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Jun 22, 2018

Despite some potential problems with widespread use of Gmail’s “Confidential Mode,” the new ephemeral messaging function can be easily managed from an information governance perspective.

At first glance, the launch of Gmail’s new ephemeral messaging feature known as “Confidential Mode,” which is included in a batch of user interface updates to the service, may cause a fair amount of apprehension among e-discovery and information governance managers.

All emails sent using the confidential mode, for instance, are erased after a designated time set by the user. Until they are erased, they are stored directly on Google’s servers instead of on a proprietary company-owned server. And even if a Gmail user sends an email under confidential mode to a recipient who is using a different email client, the recipient can only access that email via a website link that still connects to Google’s servers.

Such a restricted, time-sensitive way of communication can run counter to a company’s data retention efforts, or put them in legal risk during pretrial discovery. But apprehension around the tool may be naive. After all, such technology is nothing new, and much of the risk it poses can be vastly limited by how it is used in the first place.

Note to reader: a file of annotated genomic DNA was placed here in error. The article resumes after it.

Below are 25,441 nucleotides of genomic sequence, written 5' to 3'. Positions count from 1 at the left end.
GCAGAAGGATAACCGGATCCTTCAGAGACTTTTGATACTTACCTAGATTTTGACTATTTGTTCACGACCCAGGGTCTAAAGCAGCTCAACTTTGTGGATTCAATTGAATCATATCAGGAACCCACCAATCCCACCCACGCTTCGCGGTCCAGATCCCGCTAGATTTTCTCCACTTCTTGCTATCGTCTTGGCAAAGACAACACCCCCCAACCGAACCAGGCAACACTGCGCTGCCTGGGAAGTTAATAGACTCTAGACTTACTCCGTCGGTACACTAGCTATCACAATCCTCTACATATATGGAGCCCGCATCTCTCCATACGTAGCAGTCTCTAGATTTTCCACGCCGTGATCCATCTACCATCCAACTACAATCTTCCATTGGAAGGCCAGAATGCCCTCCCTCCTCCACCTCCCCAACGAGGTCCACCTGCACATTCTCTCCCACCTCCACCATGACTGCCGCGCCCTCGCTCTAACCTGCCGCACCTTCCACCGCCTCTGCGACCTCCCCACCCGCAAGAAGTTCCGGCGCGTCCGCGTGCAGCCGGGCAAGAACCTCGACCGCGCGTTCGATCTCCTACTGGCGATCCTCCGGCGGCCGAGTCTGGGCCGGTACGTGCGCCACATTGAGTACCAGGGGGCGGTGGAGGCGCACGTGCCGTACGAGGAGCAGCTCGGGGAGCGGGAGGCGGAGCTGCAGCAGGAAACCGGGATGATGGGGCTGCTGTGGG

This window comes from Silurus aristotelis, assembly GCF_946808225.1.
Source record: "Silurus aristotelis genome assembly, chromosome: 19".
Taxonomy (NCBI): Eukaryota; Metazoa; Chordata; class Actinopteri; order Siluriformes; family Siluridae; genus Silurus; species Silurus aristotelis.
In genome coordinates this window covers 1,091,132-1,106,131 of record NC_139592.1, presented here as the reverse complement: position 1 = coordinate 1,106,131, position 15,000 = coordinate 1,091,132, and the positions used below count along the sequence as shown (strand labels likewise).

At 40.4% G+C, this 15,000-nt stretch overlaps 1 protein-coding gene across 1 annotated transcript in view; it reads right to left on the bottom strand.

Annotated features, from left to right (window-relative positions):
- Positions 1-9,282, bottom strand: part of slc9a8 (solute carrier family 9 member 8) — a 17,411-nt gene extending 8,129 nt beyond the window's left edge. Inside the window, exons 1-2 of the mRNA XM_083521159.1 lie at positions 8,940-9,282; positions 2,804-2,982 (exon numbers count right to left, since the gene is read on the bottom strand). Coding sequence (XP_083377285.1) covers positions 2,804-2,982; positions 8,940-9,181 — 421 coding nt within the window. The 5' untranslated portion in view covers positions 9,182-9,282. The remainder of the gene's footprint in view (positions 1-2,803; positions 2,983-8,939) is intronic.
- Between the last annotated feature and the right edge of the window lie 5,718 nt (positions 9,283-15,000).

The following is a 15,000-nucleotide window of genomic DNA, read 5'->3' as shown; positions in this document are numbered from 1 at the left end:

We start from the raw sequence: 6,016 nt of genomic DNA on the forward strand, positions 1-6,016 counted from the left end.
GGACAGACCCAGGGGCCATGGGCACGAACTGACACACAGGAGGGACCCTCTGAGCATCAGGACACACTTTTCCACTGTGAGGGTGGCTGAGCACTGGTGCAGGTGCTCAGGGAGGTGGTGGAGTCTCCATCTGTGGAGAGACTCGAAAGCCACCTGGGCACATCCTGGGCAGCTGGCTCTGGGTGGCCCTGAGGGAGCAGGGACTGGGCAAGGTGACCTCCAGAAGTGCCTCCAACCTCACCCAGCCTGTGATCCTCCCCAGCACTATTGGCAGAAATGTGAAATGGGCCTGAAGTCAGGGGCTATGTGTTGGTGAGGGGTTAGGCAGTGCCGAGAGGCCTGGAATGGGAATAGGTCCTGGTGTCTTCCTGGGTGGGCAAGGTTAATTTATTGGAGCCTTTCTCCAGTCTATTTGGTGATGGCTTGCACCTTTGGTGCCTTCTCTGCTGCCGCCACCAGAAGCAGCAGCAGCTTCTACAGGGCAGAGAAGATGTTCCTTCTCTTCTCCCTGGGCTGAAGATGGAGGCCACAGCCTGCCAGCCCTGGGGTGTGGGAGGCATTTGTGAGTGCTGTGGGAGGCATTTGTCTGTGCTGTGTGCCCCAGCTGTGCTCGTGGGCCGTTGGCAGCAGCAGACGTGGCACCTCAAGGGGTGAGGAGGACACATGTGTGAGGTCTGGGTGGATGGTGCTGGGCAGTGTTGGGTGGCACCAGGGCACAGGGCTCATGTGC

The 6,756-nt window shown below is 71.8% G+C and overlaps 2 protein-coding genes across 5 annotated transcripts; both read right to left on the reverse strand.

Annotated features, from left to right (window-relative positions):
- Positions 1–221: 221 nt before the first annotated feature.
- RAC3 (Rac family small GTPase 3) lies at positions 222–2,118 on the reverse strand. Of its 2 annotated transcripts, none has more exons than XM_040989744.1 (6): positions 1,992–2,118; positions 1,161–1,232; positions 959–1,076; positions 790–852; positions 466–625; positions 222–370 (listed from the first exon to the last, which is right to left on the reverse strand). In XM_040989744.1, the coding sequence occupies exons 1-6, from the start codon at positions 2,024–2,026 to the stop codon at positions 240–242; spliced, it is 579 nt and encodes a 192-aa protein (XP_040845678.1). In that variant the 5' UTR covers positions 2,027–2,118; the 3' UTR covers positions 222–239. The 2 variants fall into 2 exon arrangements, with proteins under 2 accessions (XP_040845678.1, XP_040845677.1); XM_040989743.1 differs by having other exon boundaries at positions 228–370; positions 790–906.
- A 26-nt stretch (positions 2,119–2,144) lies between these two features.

Andy Wilson, CEO of e-discovery company Logikcull, explained that the any risk with Gmail’s new updates is “totally dependent on how these businesses enable and police these types of features and functionality.”

Confidential model, for example, can be managed at a high level for those using the corporate Gmail applications. “It’s an IT administrative feature” for enterprises, Wilson noted. “The users themselves cannot turn it on” without first being allowed to by a manager with administrative Gmail privileges.

It is also likely that many companies will have a relatively easy time managing such ephemeral messaging functions given that many have used them in the past. “It’s not just Gmail. This technology is not new. There are plugins that have existed for years that allow you to do all the same stuff,” Wilson said.

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Indeed, Michael Powell, solutions analyst at ZL Technologies, noted that such tools have been commonly used for years by large corporations, government officials and financial institutions like banks to manage sensitive or confidential information and trade secrets.

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